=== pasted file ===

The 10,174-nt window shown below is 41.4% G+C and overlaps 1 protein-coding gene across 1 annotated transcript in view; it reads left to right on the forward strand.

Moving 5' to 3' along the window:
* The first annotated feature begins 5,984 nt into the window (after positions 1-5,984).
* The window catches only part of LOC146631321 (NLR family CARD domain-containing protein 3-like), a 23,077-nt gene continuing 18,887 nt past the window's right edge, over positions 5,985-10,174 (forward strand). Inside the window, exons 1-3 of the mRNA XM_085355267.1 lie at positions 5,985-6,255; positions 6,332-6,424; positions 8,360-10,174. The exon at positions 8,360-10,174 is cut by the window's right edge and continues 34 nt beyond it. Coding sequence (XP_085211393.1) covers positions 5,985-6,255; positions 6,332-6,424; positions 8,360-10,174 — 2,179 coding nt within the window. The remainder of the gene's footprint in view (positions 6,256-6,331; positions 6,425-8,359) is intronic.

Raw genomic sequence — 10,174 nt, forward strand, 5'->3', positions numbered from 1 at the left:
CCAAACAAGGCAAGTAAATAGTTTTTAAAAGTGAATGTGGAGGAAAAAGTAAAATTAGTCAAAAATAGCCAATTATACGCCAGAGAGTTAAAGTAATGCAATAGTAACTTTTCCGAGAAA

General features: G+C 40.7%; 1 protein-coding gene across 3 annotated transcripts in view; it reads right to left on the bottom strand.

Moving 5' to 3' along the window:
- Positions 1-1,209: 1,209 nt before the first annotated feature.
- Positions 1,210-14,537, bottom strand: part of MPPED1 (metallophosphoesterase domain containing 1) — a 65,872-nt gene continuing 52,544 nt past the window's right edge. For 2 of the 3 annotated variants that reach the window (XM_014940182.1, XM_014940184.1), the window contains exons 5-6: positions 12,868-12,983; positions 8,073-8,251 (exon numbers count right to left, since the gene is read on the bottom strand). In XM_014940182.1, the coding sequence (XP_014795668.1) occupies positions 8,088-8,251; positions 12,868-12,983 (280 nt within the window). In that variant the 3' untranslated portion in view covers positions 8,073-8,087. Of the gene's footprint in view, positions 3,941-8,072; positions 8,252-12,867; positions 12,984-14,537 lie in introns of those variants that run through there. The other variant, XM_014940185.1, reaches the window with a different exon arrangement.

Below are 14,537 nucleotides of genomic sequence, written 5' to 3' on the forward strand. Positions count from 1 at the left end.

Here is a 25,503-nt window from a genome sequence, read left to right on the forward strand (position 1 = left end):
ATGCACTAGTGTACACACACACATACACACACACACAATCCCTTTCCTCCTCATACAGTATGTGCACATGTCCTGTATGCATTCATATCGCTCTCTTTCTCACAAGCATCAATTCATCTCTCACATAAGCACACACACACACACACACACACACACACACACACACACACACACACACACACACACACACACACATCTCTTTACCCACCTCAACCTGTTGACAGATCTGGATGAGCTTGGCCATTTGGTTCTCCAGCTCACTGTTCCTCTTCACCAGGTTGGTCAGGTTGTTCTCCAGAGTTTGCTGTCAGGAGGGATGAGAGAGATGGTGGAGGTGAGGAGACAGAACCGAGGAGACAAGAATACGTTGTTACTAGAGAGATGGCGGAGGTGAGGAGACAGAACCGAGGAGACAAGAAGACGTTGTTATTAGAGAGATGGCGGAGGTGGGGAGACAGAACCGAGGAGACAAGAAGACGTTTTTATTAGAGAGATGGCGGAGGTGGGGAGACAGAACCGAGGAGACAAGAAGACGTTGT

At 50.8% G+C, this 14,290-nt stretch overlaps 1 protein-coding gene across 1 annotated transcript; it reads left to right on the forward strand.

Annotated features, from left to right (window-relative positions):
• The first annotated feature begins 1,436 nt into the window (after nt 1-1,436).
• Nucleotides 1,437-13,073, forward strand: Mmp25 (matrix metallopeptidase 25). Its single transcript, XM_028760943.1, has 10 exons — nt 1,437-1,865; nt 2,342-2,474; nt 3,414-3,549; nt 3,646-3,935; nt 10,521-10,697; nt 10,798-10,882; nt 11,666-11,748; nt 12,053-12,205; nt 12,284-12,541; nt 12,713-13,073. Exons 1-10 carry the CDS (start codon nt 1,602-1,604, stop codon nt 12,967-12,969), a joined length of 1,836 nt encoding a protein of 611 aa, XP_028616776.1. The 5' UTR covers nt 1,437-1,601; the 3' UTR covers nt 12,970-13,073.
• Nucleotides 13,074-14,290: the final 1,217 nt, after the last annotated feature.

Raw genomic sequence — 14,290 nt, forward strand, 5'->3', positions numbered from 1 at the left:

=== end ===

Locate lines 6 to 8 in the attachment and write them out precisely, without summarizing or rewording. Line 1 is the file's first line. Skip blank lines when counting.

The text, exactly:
CCAAACAAGGCAAGTAAATAGTTTTTAAAAGTGAATGTGGAGGAAAAAGTAAAATTAGTCAAAAATAGCCAATTATACGCCAGAGAGTTAAAGTAATGCAATAGTAACTTTTCCGAGAAA

General features: G+C 40.7%; 1 protein-coding gene across 3 annotated transcripts in view; it reads right to left on the bottom strand.

Moving 5' to 3' along the window: